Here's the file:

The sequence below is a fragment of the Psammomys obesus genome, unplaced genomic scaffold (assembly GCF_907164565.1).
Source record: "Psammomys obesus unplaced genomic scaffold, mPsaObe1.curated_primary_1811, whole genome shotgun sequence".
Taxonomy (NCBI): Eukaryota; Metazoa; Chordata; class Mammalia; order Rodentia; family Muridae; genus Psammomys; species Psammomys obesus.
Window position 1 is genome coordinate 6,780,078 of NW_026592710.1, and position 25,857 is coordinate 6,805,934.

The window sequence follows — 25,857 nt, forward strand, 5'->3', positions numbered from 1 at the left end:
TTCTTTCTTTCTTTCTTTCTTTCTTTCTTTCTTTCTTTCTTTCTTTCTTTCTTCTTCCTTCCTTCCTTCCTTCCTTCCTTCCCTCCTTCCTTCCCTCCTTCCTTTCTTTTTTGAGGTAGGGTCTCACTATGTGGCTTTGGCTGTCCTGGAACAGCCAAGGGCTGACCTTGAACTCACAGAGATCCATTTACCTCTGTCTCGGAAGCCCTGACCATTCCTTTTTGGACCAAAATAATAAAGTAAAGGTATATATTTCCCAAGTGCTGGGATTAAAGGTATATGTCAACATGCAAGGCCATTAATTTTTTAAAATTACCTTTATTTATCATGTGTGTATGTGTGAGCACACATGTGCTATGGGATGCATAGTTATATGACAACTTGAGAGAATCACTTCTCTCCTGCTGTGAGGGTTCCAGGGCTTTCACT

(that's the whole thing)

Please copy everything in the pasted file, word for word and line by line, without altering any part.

The sequence below is a fragment of the Psammomys obesus genome, unplaced genomic scaffold (assembly GCF_907164565.1).
Source record: "Psammomys obesus unplaced genomic scaffold, mPsaObe1.curated_primary_1811, whole genome shotgun sequence".
Taxonomy (NCBI): Eukaryota; Metazoa; Chordata; class Mammalia; order Rodentia; family Muridae; genus Psammomys; species Psammomys obesus.
Window position 1 is genome coordinate 6,780,078 of NW_026592710.1, and position 25,857 is coordinate 6,805,934.

The window sequence follows — 25,857 nt, forward strand, 5'->3', positions numbered from 1 at the left end:
TTCTTTCTTTCTTTCTTTCTTTCTTTCTTTCTTTCTTTCTTTCTTTCTTTCTTCTTCCTTCCTTCCTTCCTTCCTTCCTTCCCTCCTTCCTTCCCTCCTTCCTTTCTTTTTTGAGGTAGGGTCTCACTATGTGGCTTTGGCTGTCCTGGAACAGCCAAGGGCTGACCTTGAACTCACAGAGATCCATTTACCTCTGTCTCGGAAGCCCTGACCATTCCTTTTTGGACCAAAATAATAAAGTAAAGGTATATATTTCCCAAGTGCTGGGATTAAAGGTATATGTCAACATGCAAGGCCATTAATTTTTTAAAATTACCTTTATTTATCATGTGTGTATGTGTGAGCACACATGTGCTATGGGATGCATAGTTATATGACAACTTGAGAGAATCACTTCTCTCCTGCTGTGAGGGTTCCAGGGCTTTCACT